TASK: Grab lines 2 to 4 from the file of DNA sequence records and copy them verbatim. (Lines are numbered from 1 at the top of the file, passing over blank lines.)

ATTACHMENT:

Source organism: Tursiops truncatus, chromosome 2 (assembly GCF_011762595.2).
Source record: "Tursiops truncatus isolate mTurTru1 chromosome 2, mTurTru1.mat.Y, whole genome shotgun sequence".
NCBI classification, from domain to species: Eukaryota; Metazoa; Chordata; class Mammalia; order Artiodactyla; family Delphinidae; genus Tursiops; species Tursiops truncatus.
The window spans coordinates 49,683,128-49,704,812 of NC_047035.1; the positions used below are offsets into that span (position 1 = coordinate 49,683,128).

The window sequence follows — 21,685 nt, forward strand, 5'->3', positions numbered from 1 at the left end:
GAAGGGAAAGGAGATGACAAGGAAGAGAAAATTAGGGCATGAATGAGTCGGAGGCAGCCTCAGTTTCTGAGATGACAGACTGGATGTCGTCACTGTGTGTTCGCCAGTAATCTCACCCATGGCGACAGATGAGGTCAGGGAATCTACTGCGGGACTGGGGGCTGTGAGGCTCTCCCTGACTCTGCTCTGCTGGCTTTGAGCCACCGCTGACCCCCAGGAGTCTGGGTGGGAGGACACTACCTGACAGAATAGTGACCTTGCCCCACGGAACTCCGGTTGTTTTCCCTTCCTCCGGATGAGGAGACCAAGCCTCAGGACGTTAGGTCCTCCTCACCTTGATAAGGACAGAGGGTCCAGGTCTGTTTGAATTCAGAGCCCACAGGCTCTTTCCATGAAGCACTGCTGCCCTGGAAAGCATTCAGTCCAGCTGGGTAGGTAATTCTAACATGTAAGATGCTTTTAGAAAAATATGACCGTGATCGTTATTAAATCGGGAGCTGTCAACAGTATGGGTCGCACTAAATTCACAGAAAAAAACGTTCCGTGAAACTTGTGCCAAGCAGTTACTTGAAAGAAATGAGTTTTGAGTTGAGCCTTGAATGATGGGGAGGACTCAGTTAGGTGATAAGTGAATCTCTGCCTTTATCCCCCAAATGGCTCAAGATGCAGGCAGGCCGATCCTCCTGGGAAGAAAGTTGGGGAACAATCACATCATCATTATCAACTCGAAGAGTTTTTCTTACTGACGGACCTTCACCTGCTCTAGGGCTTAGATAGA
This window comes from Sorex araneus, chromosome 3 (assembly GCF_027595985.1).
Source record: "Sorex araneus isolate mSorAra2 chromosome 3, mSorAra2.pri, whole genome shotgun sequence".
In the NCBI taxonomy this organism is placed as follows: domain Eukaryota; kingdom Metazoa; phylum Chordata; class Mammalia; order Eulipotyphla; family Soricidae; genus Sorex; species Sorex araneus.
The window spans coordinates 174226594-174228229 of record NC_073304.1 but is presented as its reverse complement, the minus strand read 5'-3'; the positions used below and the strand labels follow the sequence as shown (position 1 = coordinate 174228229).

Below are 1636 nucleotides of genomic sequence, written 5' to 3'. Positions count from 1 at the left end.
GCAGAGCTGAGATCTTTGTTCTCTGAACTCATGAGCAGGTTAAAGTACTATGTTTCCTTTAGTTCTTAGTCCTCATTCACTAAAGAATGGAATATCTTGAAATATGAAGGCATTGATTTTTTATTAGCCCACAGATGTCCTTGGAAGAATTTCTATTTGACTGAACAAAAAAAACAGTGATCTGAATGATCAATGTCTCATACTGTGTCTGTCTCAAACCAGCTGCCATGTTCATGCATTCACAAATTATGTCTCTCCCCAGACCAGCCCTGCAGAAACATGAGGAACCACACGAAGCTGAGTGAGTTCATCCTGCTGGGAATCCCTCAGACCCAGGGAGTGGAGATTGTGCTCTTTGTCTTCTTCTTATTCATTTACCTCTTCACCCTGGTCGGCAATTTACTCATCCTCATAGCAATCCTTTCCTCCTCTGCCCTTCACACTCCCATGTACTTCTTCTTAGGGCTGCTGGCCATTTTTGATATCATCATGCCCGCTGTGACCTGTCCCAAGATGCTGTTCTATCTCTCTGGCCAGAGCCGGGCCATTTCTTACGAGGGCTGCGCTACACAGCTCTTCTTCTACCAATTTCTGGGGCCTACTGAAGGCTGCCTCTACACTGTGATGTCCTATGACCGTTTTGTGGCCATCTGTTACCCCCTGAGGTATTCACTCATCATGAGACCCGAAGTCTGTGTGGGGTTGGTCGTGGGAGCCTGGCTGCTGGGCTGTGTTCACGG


Source record: "Tursiops truncatus isolate mTurTru1 chromosome 2, mTurTru1.mat.Y, whole genome shotgun sequence".
NCBI classification, from domain to species: Eukaryota; Metazoa; Chordata; class Mammalia; order Artiodactyla; family Delphinidae; genus Tursiops; species Tursiops truncatus.
The window spans coordinates 49,683,128-49,704,812 of NC_047035.1; the positions used below are offsets into that span (position 1 = coordinate 49,683,128).